Image by Konrad Frost / Volvo Ocean Race

Team AkzoNobel finishes second in final Leg Zero stage

Team AkzoNobel finishes second in final Leg Zero stage

Team AkzoNobel, the Dutch campaign for the 2017-18 Volvo Ocean Race around the world, has finished second in the final stage of Leg Zero.

The fourth heat of the qualifying series was to end in Lisbon, but prolonged light wind conditions in the Bay of Biscay left the seven-boat fleet drifting and forced race organisers to shorten the course close to the Spanish city of Vigo in the north of the country.

Fleet standings for the leg were calculated on each of the seven boats’ relative distance to the original finish line on Lisbon’s River Tagus and placed team AkzoNobel – skippered by Dutch yachtsman Simeon Tienpont – in second behind joint American and Danish entry Vestas 11th Hour Racing. Third was the overall Leg Zero winner, Mapfre from Spain.

Team AkzoNobel finished fourth overall in the Leg Zero Volvo Ocean Race qualifying series which does not count towards the main race.

Leg Zero saw the crew finish third in a three-hour sprint race around the Isle of Wight in England, fourth in the 605-nautical mile (1,117-kilometer) offshore classic Rolex Fastnet Race, fifth in a 225 nm (417 km) English Channel dash from Plymouth in England to St. Malo in France, and second in the final shortened race from St. Malo to Lisbon, Portugal.

Team AkzoNobel skipper Simeon Tienpont said the crew had made huge leaps forward during the practice racing in their preparation for the actual race which starts from Alicante, Spain in less than 10 weeks.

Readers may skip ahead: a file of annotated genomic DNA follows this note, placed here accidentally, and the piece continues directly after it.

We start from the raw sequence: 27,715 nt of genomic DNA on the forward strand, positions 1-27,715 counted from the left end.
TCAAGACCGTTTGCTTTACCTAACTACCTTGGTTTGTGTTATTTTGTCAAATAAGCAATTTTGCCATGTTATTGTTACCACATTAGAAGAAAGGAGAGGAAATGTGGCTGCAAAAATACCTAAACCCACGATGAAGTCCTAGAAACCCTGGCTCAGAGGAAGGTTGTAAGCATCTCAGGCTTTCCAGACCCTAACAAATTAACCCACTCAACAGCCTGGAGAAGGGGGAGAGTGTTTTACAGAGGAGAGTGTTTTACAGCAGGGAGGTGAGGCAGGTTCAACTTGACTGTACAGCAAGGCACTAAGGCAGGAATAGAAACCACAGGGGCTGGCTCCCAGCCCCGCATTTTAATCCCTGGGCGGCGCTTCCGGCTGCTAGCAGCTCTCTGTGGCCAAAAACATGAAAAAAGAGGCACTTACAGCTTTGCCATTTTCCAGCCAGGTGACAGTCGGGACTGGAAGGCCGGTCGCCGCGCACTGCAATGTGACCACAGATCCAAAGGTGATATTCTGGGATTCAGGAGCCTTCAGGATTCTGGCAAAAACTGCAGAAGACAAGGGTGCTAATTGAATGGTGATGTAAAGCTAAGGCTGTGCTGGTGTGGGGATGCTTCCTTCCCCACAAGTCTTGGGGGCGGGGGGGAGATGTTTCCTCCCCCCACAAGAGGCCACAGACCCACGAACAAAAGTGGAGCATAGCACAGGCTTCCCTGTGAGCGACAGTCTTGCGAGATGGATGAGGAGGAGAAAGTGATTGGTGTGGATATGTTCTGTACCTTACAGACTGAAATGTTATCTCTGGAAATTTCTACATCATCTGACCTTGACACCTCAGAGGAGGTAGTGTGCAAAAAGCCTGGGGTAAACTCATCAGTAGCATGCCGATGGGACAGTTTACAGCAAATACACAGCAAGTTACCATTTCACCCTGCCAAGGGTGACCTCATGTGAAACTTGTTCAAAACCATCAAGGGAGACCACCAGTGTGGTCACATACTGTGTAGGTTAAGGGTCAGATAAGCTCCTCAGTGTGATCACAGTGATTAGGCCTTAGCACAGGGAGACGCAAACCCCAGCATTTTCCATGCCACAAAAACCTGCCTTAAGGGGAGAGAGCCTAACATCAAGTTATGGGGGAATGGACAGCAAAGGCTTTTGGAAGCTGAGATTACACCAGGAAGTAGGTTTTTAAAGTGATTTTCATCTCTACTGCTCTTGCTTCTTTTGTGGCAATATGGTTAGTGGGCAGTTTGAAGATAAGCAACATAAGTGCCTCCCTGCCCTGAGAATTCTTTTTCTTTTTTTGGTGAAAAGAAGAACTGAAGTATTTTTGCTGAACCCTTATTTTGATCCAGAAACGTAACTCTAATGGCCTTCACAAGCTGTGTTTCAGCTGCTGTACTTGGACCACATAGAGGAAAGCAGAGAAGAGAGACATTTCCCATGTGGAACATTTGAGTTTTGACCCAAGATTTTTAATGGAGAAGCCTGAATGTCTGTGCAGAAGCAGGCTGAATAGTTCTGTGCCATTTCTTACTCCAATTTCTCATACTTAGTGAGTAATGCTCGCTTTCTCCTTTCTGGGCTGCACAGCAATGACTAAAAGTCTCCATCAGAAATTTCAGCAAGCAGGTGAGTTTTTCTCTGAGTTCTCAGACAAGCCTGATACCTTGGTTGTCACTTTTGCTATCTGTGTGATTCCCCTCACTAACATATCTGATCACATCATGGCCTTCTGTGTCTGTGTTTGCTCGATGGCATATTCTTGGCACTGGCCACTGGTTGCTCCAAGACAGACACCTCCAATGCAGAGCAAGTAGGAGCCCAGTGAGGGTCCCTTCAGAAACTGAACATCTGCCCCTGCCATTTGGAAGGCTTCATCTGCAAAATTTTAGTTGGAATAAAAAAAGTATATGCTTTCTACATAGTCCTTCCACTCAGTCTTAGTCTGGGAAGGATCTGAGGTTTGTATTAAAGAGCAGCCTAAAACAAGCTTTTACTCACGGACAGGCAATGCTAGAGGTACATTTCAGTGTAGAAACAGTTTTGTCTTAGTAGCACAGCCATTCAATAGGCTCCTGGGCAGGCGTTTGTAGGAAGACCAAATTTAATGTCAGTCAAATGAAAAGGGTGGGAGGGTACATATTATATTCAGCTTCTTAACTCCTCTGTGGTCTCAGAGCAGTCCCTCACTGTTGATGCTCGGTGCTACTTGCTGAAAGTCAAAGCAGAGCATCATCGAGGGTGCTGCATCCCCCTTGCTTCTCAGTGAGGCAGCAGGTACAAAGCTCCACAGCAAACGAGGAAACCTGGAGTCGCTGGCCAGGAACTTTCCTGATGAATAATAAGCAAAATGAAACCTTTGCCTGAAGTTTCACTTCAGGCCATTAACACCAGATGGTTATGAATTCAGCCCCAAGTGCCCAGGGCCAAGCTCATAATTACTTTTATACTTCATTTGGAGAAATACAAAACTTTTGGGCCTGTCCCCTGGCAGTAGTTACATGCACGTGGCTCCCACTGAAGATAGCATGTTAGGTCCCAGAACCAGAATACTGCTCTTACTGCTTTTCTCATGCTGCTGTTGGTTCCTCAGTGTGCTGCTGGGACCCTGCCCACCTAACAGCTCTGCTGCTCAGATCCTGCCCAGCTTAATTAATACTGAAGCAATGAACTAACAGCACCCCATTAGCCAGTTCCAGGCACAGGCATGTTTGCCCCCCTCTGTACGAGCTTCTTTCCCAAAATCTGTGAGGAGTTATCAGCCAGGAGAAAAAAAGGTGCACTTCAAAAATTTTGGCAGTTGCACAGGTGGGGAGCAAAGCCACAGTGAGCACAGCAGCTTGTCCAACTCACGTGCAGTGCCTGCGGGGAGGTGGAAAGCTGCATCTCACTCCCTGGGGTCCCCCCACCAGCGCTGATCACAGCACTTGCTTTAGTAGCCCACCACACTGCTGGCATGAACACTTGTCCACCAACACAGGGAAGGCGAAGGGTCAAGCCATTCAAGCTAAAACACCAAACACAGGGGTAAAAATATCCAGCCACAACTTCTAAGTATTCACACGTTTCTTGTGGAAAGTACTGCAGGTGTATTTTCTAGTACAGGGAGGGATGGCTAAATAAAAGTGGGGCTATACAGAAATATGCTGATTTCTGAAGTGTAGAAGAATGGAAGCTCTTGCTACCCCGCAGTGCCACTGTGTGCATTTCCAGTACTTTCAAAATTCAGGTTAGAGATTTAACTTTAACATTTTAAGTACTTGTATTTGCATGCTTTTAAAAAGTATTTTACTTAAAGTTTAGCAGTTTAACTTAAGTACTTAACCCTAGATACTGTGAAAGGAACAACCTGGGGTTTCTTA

“You cannot have better practice than racing and we learned a lot,” he said. “We had some disappointing setbacks at times where we couldn’t find the right mode, but I think our learning curve has been unbelievably steep and we are all very happy that we have kept it so.

“We knew already how close the action is, but we definitely learned how important it is to have the routine on board right and keep everyone focused all the time. There is still a huge amount to do but we are feeling happy about the progress we have made.”

After two months of intense action that has seen the team launch, commission and christen their brand new Volvo Ocean 65 yacht – as well as racing it for the first time – the sailors will now take a well-earned break.

In the meantime, the technical shore crew will crane the boat out of the water in Lisbon and carry out a full overhaul and maintenance check before on-the-water training recommences in early September.

The first leg of the Volvo Ocean Race is from Alicante to Lisbon starting on October 22.

Image by Konrad Frost / Volvo Ocean Race

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